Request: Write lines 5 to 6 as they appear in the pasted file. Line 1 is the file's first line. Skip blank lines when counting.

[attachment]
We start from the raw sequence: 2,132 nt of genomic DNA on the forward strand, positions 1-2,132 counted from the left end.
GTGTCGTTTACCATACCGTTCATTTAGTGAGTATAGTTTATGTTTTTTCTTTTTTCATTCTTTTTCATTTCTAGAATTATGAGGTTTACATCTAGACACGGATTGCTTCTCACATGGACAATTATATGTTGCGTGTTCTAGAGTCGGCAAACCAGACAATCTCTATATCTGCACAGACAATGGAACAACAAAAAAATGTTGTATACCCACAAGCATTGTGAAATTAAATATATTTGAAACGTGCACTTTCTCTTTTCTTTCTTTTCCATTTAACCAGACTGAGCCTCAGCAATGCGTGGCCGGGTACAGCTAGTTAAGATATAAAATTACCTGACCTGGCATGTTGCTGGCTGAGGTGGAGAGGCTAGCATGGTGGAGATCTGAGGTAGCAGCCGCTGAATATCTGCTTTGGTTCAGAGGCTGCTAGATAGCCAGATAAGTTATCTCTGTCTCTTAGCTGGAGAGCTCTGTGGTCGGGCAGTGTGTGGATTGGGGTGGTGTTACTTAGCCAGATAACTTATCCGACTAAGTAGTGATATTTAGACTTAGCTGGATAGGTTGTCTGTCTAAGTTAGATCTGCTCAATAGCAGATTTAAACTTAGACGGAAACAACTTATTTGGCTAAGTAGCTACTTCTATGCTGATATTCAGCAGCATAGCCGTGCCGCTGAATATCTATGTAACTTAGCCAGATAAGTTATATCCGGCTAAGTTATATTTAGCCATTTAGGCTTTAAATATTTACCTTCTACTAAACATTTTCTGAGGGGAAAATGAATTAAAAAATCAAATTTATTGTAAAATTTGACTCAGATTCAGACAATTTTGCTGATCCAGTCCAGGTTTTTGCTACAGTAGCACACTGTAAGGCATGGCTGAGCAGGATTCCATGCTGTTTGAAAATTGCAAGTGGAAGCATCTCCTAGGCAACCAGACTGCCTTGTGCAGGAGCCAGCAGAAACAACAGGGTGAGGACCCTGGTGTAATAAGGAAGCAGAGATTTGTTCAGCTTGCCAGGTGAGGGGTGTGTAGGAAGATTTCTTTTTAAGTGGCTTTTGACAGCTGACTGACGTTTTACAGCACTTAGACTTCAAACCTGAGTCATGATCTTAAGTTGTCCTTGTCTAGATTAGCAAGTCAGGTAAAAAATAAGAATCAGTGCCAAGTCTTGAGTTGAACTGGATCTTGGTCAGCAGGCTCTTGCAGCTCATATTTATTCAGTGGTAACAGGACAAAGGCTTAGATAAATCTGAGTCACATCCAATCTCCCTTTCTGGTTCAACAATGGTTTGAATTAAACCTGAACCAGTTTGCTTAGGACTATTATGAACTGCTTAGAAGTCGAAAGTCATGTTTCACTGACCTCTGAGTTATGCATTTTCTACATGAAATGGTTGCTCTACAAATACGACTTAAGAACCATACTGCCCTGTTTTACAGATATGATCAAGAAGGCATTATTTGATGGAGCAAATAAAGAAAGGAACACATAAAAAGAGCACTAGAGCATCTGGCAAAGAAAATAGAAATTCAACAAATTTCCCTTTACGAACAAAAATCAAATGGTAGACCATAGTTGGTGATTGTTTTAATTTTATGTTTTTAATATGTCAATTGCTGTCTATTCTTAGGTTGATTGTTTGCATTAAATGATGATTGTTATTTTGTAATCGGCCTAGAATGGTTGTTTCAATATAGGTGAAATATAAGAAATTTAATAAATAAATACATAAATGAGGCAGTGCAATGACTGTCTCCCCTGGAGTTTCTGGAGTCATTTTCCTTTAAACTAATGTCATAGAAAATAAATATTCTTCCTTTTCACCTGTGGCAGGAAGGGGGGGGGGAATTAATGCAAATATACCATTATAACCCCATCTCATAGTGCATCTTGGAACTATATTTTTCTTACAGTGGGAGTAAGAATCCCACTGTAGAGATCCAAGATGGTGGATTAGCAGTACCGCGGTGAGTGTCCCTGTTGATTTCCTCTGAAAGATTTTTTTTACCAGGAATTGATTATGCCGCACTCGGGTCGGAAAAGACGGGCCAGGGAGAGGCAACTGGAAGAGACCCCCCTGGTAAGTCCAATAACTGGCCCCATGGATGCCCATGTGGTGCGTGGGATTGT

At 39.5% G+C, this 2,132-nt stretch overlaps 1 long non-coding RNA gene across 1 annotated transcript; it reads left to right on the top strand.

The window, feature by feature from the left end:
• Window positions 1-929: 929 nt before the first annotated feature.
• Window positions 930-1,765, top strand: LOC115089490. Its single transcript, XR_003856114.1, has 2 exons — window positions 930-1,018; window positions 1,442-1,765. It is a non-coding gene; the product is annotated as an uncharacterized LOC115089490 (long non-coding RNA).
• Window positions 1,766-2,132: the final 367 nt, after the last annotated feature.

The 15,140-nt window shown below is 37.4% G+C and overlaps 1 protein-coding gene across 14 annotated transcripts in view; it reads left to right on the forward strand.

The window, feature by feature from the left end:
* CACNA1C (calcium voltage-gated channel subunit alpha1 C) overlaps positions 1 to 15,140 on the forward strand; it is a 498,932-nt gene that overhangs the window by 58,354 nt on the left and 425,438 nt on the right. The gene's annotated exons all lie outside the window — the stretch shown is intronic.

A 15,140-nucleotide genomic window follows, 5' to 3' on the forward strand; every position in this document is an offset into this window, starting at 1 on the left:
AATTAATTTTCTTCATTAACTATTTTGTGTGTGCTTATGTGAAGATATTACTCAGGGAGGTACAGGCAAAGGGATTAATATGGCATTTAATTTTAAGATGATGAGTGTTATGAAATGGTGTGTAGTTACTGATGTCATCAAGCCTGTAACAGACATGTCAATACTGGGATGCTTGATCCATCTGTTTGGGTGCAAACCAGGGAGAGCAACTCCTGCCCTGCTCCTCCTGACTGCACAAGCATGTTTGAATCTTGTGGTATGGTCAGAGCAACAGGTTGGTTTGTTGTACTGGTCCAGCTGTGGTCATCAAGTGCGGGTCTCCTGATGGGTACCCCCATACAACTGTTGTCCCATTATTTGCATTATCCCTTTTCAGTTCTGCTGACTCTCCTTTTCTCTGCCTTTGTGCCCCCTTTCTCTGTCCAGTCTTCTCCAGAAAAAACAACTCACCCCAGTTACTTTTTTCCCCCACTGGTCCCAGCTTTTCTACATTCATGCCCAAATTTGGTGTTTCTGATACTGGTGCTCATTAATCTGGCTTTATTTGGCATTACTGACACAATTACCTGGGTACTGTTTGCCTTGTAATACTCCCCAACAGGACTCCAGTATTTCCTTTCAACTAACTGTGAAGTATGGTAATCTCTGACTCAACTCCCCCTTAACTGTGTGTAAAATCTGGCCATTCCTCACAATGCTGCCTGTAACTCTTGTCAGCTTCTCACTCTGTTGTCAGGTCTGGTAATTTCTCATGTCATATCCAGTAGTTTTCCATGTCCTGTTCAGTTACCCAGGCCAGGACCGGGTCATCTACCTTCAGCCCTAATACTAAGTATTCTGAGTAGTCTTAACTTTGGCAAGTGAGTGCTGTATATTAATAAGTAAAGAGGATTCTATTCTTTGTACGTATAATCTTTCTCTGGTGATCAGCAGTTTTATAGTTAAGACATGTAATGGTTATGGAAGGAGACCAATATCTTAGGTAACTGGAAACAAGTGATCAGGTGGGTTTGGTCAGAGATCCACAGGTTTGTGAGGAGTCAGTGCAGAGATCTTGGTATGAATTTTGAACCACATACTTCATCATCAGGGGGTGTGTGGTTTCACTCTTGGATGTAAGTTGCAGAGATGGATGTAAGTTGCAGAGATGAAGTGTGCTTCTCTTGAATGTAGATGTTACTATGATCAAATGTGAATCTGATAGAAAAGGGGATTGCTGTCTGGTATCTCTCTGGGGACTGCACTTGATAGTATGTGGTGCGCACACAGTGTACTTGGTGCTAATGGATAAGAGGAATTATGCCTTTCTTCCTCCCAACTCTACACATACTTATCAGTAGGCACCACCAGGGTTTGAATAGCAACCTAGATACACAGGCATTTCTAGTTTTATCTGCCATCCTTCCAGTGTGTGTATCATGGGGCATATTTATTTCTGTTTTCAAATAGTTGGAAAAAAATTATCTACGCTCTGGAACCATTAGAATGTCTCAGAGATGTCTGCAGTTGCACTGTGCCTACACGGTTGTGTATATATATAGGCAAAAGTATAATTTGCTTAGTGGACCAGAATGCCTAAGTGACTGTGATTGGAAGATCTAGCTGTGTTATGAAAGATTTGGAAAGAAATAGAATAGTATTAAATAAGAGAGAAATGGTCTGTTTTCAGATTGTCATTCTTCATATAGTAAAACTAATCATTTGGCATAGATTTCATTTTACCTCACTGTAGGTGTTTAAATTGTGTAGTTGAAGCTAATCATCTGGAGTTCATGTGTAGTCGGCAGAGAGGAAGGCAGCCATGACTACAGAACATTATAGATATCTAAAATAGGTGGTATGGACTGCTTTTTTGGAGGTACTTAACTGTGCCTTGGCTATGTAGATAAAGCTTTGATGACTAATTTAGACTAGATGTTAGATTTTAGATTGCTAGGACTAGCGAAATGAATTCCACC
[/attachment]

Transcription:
• Window positions 1-929: 929 nt before the first annotated feature.
• Window positions 930-1,765, top strand: LOC115089490. Its single transcript, XR_003856114.1, has 2 exons — window positions 930-1,018; window positions 1,442-1,765. It is a non-coding gene; the product is annotated as an uncharacterized LOC115089490 (long non-coding RNA).